I've been curious about Elena Ferrante for a while--a friend/former co-worker adored her The Days of Abandonment. That one, though, is about a woman's descent into madness after her husband leaves her, and I . . . haven't been up to it. Possibly may never be? My Brilliant Friend, on the other hand, is a painstaking, heartfelt chronicle of female friendship and a portrait of mid-twentieth-century Neapolitan culture--totally my speed.
While I generally liked My Brilliant Friend, I'm having trouble writing about it--its strengths and weakness derive from the same cause, its exhaustive scope. This is book one of a trilogy, told in flashback--so while we know from the outset that Lila, narrator Elena's lifelong friend, has vanished in her sixty-sixth year, we only hear their story from early childhood through the marriage of one in her late teens. Ferrante tells their story not only of their friendship, but their poor Naples neighborhood, and the myriad connections, feuds, and histories of the families surrounding them. She handles the many characters deftly (I was worried I'd have to continually refer back to the cast listing at the beginning of the book, but didn't), and vivid and poignant moments abound. Sometimes I felt bogged down by detail, however.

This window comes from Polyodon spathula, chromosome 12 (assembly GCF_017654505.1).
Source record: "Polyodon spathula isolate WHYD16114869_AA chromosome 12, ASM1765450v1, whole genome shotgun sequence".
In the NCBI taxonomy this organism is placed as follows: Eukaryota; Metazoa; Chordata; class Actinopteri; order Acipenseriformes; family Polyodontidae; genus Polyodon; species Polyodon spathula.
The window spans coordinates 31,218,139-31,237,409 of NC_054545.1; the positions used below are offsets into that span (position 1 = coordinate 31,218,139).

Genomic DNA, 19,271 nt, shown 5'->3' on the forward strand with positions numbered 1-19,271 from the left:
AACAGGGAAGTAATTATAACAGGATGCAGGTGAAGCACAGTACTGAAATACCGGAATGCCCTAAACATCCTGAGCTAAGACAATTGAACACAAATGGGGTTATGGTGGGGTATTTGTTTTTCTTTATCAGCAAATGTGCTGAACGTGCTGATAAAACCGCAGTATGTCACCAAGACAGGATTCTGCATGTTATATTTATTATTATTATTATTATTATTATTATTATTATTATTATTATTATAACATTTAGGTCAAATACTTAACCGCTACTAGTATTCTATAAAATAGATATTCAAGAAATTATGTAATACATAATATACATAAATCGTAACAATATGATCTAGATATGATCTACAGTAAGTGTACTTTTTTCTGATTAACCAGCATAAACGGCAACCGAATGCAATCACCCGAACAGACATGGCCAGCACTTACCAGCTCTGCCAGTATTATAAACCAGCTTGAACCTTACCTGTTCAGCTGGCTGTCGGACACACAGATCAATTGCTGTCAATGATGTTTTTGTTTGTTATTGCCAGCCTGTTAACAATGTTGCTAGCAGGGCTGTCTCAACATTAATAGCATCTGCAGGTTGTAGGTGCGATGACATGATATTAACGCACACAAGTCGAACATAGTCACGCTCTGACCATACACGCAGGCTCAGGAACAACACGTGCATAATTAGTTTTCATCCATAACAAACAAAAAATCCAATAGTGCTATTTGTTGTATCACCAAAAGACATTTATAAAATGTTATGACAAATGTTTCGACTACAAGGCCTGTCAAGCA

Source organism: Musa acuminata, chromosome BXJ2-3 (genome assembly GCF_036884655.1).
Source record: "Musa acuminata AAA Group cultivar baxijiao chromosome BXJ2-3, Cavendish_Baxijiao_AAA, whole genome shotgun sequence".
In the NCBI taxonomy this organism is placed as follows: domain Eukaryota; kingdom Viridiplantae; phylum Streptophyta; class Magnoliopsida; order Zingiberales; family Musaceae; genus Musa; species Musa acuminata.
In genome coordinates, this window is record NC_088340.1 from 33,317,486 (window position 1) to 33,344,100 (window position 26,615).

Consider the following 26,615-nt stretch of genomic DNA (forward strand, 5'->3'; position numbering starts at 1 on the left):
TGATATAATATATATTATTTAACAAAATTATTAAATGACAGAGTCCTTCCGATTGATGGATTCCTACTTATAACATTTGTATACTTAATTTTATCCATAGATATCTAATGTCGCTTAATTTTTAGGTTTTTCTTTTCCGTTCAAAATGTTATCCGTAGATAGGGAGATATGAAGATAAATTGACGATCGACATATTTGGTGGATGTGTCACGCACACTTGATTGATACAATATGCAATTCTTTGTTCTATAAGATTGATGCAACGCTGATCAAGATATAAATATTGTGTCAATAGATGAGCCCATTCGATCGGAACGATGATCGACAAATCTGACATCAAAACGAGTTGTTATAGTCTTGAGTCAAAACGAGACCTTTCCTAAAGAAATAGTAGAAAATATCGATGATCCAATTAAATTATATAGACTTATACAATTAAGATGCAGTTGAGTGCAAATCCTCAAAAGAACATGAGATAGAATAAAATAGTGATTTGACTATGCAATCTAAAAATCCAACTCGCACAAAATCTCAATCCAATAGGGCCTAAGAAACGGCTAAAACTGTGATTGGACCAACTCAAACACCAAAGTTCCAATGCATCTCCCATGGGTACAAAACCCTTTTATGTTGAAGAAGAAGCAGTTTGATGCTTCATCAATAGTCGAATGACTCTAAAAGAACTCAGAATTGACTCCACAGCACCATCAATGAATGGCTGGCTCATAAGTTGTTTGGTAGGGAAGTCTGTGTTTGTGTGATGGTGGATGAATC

The Italians in my family background come from Sicily, not Naples, and came to the United States (Milwaukee, Wisconsin, specifically--what shock that change of climate must have been, eh?) several decades before the 1950s where the story begins; but I couldn't help but have the Zaffiros and Serios in the back of my mind, especially when Lila--at the top of her class all through elementary school--isn't allowed to continue her education, while Elena goes on. My great-grandmother Grace left school after eighth grade at her parents' behest despite her longing to go on; her un-studious brother was sent. I'm told it was an injustice she never got over.
[Original post here.]